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February Council Meeting Coverage
March 4, 2008, Volume 54, No. 24

 

women

At last month’s Council meeting, the majority of the agenda was focused on “Faculty Recruitment and Retention at Penn” which was introduced by Provost Ron Daniels who said that there has been some “significant movement forward” in the past few years. Associate Provost for Faculty Affairs Vincent Price gave the presentation that provided a look at the faculty, the challenges, opportunities and strategies for success. He said that excellence is the top priority, which involves attracting world-renowned leaders in research and teaching from diverse backgrounds and dealing with interdisciplinary scholarship.

Penn’s faculty consists of some 2,485 Standing Faculty (those with tenure or in the tenure track, and Clinician Educators in the Health Schools) as well as an additional 1,549 in the Associated Faculty. Dr. Price noted that the nearly 1,300 Standing Faculty in the School of Medicine account for more than 50% of the total, with about 500 in SAS and approximately 200 in Wharton and 150 at the School of Veterinary Medicine. Each of the other schools at Penn has 100 or fewer Standing Faculty.

Overall, the representation of women as a percentage of the Standing Faculty at Penn has increased about half a percent per year on average. For example: in 1984 academic year (15.9%), 1994 (21.3%), and 2001 (24.6%) and in 2006 (27.5%). For women’s representation in the Standing Faculty in 2005 at Penn, compared to Ivy institutions plus MIT, Chicago and Stanford, puts Penn at third out of ten.

Minority representation as a percentage of the Standing Faculty has also increased over the years: 1991 (8.9%), 1996 (9.4%), 2001 (13.7%), and 2006 (16.6%). Minority representation in the Standing Faculty in 2005 at Penn was compared to a larger group of peer institutions and for Black faculty Penn was fourth out of 18; for Asian twelfth out of 18 and for Hispanic 16 out of 18. Dr. Price pointed out that the low to high ranges among the peers was small for Hispanic faculty: ranging from 0.8 to 3.2%  and for Black faculty: 1.6 to 4.1%.

He then turned to SAS as an illustration of the growth of the Standing Faculty over the past seven years (2000-2007). The Standing Faculty in SAS has increased by 11.4% overall while the percentage of minorities has increased by 61% and women faculty representation increased by 33.9%. In the past two years, due to faculty turnover, there has been a net increase in the racial and ethnic diversity of the Standing Faculty hired, with 15 Asian, 3 Black and 4 Hispanic in addition to the 57 White faculty.

Among the challenges facing Penn that Dr. Price discussed as part of the recruitment and retention reality: the competitive peer environment; the need for superior laboratory space, facilities, and resources for research; the restricted pipeline of candidates; faculty attrition and work/family conflicts. For instance, he noted that in the US, of some 45,000 doctoral degrees conferred, only 100 went to Native Americans which limits the pipeline of potential recruits. He showed that Penn’s salaries for full professors, in the past three years, is nearly comparable to Yale, and exceeds that of such peer institutions as NYU, Northwestern, MIT, Duke, UC Berkeley and Michigan.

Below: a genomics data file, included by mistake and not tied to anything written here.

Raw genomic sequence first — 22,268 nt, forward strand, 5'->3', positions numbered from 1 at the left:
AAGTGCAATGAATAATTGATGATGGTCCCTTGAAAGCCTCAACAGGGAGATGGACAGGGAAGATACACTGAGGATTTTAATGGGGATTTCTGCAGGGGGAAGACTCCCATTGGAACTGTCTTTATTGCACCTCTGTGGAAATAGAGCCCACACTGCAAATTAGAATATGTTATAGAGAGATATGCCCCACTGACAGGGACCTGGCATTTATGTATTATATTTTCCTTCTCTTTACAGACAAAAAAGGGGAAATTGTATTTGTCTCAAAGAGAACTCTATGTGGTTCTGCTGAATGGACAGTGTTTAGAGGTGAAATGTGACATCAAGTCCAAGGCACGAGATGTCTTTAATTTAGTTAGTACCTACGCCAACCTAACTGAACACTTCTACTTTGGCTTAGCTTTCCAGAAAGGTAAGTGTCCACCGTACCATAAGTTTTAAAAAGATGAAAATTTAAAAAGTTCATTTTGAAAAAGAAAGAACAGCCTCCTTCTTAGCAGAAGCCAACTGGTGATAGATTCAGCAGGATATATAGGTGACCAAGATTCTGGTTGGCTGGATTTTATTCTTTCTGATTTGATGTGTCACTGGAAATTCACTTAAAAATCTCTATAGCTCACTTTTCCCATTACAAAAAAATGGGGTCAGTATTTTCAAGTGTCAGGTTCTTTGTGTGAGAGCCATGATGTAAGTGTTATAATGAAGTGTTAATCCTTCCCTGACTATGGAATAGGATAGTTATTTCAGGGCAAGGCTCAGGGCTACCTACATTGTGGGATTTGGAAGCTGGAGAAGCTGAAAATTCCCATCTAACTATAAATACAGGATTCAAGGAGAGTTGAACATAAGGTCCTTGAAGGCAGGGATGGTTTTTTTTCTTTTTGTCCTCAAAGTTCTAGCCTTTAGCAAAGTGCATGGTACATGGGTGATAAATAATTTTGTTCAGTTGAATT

Penn has certain opportunities, Dr. Price explained: a strong student body; regional strengths; committed faculty; and an institutional commitment to excellence and diversity. He mentioned the new Faculty Senate Committee established to address Faculty Development, Diversity, and Equity.

The strategies for success in recruiting and retaining faculty include mentoring support for faculty that has resulted in facilitators at each school at Penn managing the faculty mentoring programs. Dr. Price also noted that the Campaign for Penn, the Penn Integrates Knowledge Professors, the Faculty Opportunity Fund, along with Dual Career Support also contribute as well. There is now a regional community of higher education institutions that are supportive of the dual career considerations. Penn has adopted some family-friendly policies, such as the reduction in duties for the birth of a child, with a commensurate extension of the tenure review period, that benefit faculty on the tenure track.

Diversity initiatives include pipeline programs like the McNair Scholars and Pre-Freshmen Programs, a new online faculty application system, the higher education recruitment consortium  (NJ, eastern PA and Delaware), the Diversity Fund and outreach to the schools’ search committees.

SAS Dean Rebecca Bushnell said faculty come to Penn for the “intellectual community” and opportunities to collaborate with faculty in other schools at Penn and in other disciplines. She also said that the presence of international students is seen as an asset and the resources of the city are also a draw. Dr. Bushnell said that SAS seeks the “very best scholars and teachers” who come from around the world; her goal is to hire “rising stars.”

When asked questions about the breakdown of minority faculty and women faculty by school, Dr. Price noted the reports that have been published in Almanac: “Gender Equity Report” April 25, 2006 and “Progress Report on Minority Equity” December 4, 2007.

Related: University Council Open Forum

Almanac - March 4, 2008, Volume 54, No. 24